BlueSuitMom.com
GO TO HOMEPAGE

Sign up for our Email Newsletter
We deliver quick tips and advice for working mothers.
 Family   Career   Money   Health   Food   Travel   Blog   Seminars   
INSIDE HEALTH: DIETEXERCISEFAMILY HEALTHASK THE DOCTORPREGNANCYEMOTIONAL WELLNESS



Doctor Betti
Dr. Betti Hertzberg Ressler is a Board Certified Pediatrician on staff at Miami Children's Hospital. Dr. Hertzberg developed the toilet training video "Let's Go Potty." She is the co-author of "The Doctor's Book of Home Remedies for Children."

Sleep Through the Night

Question: How can I get my 18-month-old daughter to sleep through the night and calm her self down? She gets up some nights 5 times. She won't cry herself to sleep. - Jaci

Answer: I assume that means 18 months of interrupted sleep for Mom, too! Assuming that your daughter doesn't have to wake up for medications or treatments, it is possible to begin to slowly reschedule her sleep pattern. Take a look at how much sleep your daughter is getting during the day. If there are long naps, shorten them. If she naps in the late afternoon and evening, try and forego those, if possible.

Keep her quite active and well fed during the day. A nice warm bath before bedtime is calming. Babies and children like to sleep for long periods of time after one.

Make bedtime about 10 to 15 minutes earlier every night. This will allow her to ease into an earlier bedtime without it being too obvious.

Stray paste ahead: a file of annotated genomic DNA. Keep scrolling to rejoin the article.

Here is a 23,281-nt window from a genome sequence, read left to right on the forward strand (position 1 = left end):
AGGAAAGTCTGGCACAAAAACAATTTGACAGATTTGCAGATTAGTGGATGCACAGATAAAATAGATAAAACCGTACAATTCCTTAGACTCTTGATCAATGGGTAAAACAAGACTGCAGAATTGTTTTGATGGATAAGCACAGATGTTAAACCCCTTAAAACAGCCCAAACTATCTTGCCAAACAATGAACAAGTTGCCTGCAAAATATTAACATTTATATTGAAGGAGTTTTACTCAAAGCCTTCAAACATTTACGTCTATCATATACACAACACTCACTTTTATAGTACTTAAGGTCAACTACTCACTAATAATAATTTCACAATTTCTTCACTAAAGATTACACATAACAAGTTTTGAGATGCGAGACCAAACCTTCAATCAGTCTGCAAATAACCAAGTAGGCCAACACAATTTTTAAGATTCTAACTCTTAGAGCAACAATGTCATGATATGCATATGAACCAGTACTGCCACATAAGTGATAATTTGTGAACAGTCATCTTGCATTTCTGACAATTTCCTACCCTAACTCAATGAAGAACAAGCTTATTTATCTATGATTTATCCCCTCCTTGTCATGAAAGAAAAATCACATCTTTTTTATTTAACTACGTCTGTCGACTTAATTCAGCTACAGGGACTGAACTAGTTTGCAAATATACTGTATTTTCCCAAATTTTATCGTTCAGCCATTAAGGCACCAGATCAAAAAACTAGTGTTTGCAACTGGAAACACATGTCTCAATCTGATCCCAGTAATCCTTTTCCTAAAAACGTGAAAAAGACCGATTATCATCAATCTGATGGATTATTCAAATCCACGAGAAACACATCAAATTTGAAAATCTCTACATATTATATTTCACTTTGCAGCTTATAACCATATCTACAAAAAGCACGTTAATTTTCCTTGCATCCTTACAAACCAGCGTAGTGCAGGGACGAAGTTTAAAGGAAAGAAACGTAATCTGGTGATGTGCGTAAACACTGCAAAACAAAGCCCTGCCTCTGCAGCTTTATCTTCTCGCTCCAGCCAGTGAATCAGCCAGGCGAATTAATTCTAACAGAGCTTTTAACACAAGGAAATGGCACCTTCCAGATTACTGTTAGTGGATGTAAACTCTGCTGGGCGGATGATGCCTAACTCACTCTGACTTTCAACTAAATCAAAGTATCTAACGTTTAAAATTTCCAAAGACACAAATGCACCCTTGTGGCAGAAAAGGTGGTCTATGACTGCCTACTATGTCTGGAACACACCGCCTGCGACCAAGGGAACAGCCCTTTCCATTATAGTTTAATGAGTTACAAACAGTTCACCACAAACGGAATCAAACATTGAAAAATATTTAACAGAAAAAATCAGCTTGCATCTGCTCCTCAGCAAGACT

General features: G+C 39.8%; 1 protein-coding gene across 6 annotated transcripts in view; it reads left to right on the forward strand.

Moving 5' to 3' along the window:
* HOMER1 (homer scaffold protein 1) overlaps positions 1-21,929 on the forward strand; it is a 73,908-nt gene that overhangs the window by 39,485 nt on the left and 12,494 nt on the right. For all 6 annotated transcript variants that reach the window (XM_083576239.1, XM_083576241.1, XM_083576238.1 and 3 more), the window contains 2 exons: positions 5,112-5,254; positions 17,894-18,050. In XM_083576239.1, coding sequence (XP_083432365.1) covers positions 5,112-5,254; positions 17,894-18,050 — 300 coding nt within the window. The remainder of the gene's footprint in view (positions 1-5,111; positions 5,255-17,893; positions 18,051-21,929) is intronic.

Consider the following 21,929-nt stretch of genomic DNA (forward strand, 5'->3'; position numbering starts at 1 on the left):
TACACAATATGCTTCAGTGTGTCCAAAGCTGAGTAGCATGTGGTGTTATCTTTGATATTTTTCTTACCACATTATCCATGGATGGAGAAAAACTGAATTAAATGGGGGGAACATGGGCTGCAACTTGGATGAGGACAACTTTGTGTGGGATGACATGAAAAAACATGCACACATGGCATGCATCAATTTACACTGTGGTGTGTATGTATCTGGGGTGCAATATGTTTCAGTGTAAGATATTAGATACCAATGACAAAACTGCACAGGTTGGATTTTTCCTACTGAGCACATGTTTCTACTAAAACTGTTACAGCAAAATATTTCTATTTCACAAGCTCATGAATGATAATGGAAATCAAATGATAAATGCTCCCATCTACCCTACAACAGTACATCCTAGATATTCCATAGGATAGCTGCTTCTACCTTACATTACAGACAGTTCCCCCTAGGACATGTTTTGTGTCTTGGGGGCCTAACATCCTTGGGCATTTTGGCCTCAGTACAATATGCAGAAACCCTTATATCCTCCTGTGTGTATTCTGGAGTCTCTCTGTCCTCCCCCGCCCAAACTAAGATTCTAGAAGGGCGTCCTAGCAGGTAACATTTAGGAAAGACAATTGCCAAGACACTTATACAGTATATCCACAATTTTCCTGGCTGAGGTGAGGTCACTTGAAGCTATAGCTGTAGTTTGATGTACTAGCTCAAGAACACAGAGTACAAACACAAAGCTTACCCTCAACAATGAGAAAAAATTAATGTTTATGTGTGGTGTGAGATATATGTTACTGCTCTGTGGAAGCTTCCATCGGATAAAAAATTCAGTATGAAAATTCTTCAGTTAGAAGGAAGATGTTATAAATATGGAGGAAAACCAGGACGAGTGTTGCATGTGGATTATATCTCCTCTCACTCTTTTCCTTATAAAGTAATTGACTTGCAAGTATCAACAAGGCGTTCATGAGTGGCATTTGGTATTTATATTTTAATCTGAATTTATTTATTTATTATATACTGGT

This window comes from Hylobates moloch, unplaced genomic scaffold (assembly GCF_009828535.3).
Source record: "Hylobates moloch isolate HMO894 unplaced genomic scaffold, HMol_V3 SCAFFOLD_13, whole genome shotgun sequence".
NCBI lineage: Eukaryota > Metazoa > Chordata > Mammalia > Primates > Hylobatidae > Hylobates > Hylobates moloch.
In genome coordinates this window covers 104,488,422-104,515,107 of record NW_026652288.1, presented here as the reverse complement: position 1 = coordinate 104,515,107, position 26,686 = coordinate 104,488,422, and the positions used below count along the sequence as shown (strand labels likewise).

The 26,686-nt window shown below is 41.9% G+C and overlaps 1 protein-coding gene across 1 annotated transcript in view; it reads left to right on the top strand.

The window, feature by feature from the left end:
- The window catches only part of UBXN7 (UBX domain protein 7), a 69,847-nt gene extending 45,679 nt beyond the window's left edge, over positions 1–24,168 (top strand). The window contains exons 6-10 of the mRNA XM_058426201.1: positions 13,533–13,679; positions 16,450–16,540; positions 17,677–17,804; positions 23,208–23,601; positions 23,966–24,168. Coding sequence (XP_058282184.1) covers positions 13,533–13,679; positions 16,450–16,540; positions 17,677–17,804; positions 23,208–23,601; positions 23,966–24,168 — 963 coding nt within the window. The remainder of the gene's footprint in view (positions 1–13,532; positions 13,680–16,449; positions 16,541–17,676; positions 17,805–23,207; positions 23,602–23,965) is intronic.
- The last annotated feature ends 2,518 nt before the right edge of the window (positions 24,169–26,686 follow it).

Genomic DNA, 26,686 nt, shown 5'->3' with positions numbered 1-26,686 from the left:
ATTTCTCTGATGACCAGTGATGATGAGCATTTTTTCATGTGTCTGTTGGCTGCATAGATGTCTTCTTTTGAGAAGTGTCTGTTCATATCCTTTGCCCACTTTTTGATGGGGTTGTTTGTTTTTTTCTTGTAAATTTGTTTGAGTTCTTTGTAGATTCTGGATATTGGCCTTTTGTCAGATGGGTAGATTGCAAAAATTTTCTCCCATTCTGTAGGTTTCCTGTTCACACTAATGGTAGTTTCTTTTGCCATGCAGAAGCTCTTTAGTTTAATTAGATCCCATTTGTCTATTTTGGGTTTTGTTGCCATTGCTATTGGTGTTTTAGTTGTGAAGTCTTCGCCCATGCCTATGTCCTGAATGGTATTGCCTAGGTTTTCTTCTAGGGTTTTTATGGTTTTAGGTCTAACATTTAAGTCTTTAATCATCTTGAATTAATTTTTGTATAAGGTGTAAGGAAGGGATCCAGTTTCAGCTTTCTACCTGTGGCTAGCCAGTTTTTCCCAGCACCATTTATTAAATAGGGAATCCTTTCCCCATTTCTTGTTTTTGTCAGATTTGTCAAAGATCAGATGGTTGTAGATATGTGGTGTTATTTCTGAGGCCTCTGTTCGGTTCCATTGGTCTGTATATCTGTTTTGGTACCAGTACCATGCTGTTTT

Adults as well as children wake up many times during the night. We learn to put ourselves back to sleep. Some children have not learned to do so for whatever reason. Keep in mind that when waking up at night, the last thing that we were doing may still be fresh in our minds. If the last thing before falling off to sleep was a pacifier or drinking a bottle, your daughter may be upset that it's not there! Weaning from these may be very helpful. Avoid stimulating activities just before bedtime. Activities such as reading or soft music will wind down the day.

If you were used to tiptoeing around the house when she took naps during the day, any noise may be startling to her. If she does nap during the day, have sufficient white noise (normal household things like vacuum, dishwasher, etc.) It's at bedtime that quiet time takes over.

Having your child cry herself to sleep is one of many suggestions that are given to parents in order to break the habit of night waking. I suggest that you first try positive reinforcement and be consistent with your approach. A routine can be accomplished.

Good luck and may you sleep through the night soon!
DR. Betti Hertzberg

Also see:

  • What is the cause of ITP and is there anything that can prevent it from recurring?
  • Can a pediatrician comfortably prescribe and manage ADHD medication or is it better suited to a psychiatrist?
  • Ask Dr. Betti your questions

    This information is not intended to be a substitute for visiting your pediatrician. If you or your child has specific concerns, you should see your doctor for a diagnosis and treatment.



  • Search BlueSuitMom.com

       D a i l y   S t o p s
    Exercise of the Month
    BMI Calculator
    Exercise Calculator
    Live Right, Live Well
    Sign Up For Our Newsletter



    Ask an Expert
    Personal Trainer
    Pediatrician
    Holistic Health


       P o l l 
    Do you allow your child to drink soda?
    No, never
    Yes, only occasionally
    Yes, anytime they want
    Yes, only at special times
    View results







       Copyright 2000 - 2012, BlueSuitMom.com, Inc.
    BlueSuitMom is a Registered Trademark of BSM Media
    About Us | Contact Us | Privacy Policy | Advertise With Us